Britain's first biometric passports are being issued today.
Each has a digital chip with the owner's precise facial measurements.
The technology will allow port and airport scanners to check that a traveller's features match those on the chip.
Ministers say the new passports are extremely difficult to tamper with or forge and will satisfy American demands for tighter border controls.
Critics counter that the Government is using the passports as a step on the road to compulsory identity cards.
They say the 'stealth' process will end with every Briton needing to produce a hi-tech document before using public services.
By September every new passport will contain the digital chip, with selected passport offices starting to issue them today.
Applicants will not have to visit a passport office in person. Instead their facial dimensions will be scanned from a photograph sent in with their forms.
From October the new passports will be required for visa-free travel to the U.S. Holders of older passports will have to travel to an American Embassy to get a biometric visa.
People traffickers or terrorists could - in theory - apply for a passport using the identity of one person and the photograph of another. The Home Office said it had ways of detecting such fraud but would give no details.
It said all first-time passport applications will have to be made in person from next year. The shake-up will bring Britain into line with international agreements on travel documents. The Government is, however, planning far more ambitious changes from 2008 which would involve a system of iris scans and fingerprints.
The Å51 passport fee remains unchanged but prices will soar if iris scans and fingerprint details are introduced in 2008.
The Government calculates the scheme will cost Å5.8billion over ten years, pushing the price of an adult passport to Å93.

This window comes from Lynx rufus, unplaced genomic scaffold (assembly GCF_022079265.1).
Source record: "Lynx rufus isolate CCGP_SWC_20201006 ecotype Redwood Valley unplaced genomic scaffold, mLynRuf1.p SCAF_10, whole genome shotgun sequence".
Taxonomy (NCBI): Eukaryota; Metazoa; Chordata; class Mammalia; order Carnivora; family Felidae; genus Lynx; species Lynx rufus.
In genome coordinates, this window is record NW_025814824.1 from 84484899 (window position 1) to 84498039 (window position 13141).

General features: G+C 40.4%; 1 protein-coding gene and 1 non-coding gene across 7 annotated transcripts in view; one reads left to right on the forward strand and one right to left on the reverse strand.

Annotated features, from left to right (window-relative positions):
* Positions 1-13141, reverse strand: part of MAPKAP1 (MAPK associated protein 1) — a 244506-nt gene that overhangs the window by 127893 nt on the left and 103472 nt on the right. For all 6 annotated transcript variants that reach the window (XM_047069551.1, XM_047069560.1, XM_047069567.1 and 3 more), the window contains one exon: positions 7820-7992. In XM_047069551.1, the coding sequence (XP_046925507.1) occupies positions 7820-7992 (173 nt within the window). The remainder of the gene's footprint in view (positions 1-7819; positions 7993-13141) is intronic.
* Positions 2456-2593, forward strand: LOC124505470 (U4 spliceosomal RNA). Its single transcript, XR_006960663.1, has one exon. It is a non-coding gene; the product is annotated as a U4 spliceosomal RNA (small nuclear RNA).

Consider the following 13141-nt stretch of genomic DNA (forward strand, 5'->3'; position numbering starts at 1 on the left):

A scathing report by the London School of Economics puts the two costs at as high as Å19.2billion and Å300.
From 2008, passport applicants will also be given an ID card. It is thought that ministers will make ID cards compulsory once around 80 per cent of the population has been issued with one.
Critics have also pointed to grave concerns over the technology. In trials, some scanners struggled to collect biometric data from disabled people and pensioners.
Security experts, including ex-MI5 chief Stella Rimington, have said the cards will be little or no help in the war on terror.
Shadow home secretary David Davis said yesterday that the new passports were 'nothing more than another part of Labour's ill-thought through strategy for the unwanted and ineffective ID cards'.
'Yet again the Government is trying to make compulsory ID cards inevitable, on the very day the Lords are considering the legitimacy of the scheme,' he added.
The ID cards Bill is causing a severe political headache for Labour leaders.
Last month the House of Commons backed the measure by overturning an earlier Lords amendment which would have allowed people to 'opt out' of the ID database when applying for a passport.
The victory saw Labour's majority slashed in half.